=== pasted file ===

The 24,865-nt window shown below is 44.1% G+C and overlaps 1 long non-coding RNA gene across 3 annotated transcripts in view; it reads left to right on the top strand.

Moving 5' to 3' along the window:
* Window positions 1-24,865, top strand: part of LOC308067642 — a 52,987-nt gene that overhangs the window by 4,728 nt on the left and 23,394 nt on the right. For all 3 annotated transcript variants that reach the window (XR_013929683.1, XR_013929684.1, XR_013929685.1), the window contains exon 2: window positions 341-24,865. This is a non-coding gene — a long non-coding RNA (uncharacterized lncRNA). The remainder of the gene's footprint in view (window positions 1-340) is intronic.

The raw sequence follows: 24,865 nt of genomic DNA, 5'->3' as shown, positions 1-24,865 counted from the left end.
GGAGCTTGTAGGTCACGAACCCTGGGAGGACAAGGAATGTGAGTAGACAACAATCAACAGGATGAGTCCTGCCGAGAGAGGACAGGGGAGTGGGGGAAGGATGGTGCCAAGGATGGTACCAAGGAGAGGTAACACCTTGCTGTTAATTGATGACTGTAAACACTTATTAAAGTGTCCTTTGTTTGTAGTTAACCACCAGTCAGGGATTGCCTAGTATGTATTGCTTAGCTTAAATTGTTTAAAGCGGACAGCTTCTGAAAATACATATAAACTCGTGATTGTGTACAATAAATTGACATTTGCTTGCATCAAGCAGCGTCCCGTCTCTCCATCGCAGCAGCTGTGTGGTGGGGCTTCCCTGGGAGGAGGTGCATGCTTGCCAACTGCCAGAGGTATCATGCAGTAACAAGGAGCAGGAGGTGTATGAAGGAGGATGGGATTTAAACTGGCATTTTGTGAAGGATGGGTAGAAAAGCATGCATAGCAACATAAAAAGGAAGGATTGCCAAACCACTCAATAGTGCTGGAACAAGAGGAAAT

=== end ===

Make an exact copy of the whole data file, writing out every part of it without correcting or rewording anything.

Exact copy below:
The 24,865-nt window shown below is 44.1% G+C and overlaps 1 long non-coding RNA gene across 3 annotated transcripts in view; it reads left to right on the top strand.

Moving 5' to 3' along the window:
* Window positions 1-24,865, top strand: part of LOC308067642 — a 52,987-nt gene that overhangs the window by 4,728 nt on the left and 23,394 nt on the right. For all 3 annotated transcript variants that reach the window (XR_013929683.1, XR_013929684.1, XR_013929685.1), the window contains exon 2: window positions 341-24,865. This is a non-coding gene — a long non-coding RNA (uncharacterized lncRNA). The remainder of the gene's footprint in view (window positions 1-340) is intronic.

The raw sequence follows: 24,865 nt of genomic DNA, 5'->3' as shown, positions 1-24,865 counted from the left end.
GGAGCTTGTAGGTCACGAACCCTGGGAGGACAAGGAATGTGAGTAGACAACAATCAACAGGATGAGTCCTGCCGAGAGAGGACAGGGGAGTGGGGGAAGGATGGTGCCAAGGATGGTACCAAGGAGAGGTAACACCTTGCTGTTAATTGATGACTGTAAACACTTATTAAAGTGTCCTTTGTTTGTAGTTAACCACCAGTCAGGGATTGCCTAGTATGTATTGCTTAGCTTAAATTGTTTAAAGCGGACAGCTTCTGAAAATACATATAAACTCGTGATTGTGTACAATAAATTGACATTTGCTTGCATCAAGCAGCGTCCCGTCTCTCCATCGCAGCAGCTGTGTGGTGGGGCTTCCCTGGGAGGAGGTGCATGCTTGCCAACTGCCAGAGGTATCATGCAGTAACAAGGAGCAGGAGGTGTATGAAGGAGGATGGGATTTAAACTGGCATTTTGTGAAGGATGGGTAGAAAAGCATGCATAGCAACATAAAAAGGAAGGATTGCCAAACCACTCAATAGTGCTGGAACAAGAGGAAAT